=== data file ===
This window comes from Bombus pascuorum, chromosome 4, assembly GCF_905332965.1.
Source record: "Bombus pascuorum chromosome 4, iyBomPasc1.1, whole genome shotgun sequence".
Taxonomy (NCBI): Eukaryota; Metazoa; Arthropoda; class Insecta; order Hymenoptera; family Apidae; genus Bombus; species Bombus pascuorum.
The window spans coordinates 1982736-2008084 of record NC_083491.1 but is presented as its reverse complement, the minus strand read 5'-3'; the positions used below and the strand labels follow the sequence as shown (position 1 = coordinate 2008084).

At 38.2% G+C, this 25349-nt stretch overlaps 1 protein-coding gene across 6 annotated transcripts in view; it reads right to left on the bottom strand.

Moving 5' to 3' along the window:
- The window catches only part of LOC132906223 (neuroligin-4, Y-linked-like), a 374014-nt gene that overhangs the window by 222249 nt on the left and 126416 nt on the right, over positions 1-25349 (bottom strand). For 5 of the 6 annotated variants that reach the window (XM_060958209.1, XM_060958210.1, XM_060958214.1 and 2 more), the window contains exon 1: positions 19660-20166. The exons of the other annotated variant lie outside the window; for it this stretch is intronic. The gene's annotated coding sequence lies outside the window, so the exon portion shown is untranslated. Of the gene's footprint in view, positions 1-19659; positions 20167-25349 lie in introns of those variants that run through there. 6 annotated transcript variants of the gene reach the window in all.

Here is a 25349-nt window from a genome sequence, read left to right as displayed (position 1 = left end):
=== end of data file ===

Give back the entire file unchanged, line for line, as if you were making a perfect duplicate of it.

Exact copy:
This window comes from Bombus pascuorum, chromosome 4, assembly GCF_905332965.1.
Source record: "Bombus pascuorum chromosome 4, iyBomPasc1.1, whole genome shotgun sequence".
Taxonomy (NCBI): Eukaryota; Metazoa; Arthropoda; class Insecta; order Hymenoptera; family Apidae; genus Bombus; species Bombus pascuorum.
The window spans coordinates 1982736-2008084 of record NC_083491.1 but is presented as its reverse complement, the minus strand read 5'-3'; the positions used below and the strand labels follow the sequence as shown (position 1 = coordinate 2008084).

At 38.2% G+C, this 25349-nt stretch overlaps 1 protein-coding gene across 6 annotated transcripts in view; it reads right to left on the bottom strand.

Moving 5' to 3' along the window:
- The window catches only part of LOC132906223 (neuroligin-4, Y-linked-like), a 374014-nt gene that overhangs the window by 222249 nt on the left and 126416 nt on the right, over positions 1-25349 (bottom strand). For 5 of the 6 annotated variants that reach the window (XM_060958209.1, XM_060958210.1, XM_060958214.1 and 2 more), the window contains exon 1: positions 19660-20166. The exons of the other annotated variant lie outside the window; for it this stretch is intronic. The gene's annotated coding sequence lies outside the window, so the exon portion shown is untranslated. Of the gene's footprint in view, positions 1-19659; positions 20167-25349 lie in introns of those variants that run through there. 6 annotated transcript variants of the gene reach the window in all.

Here is a 25349-nt window from a genome sequence, read left to right as displayed (position 1 = left end):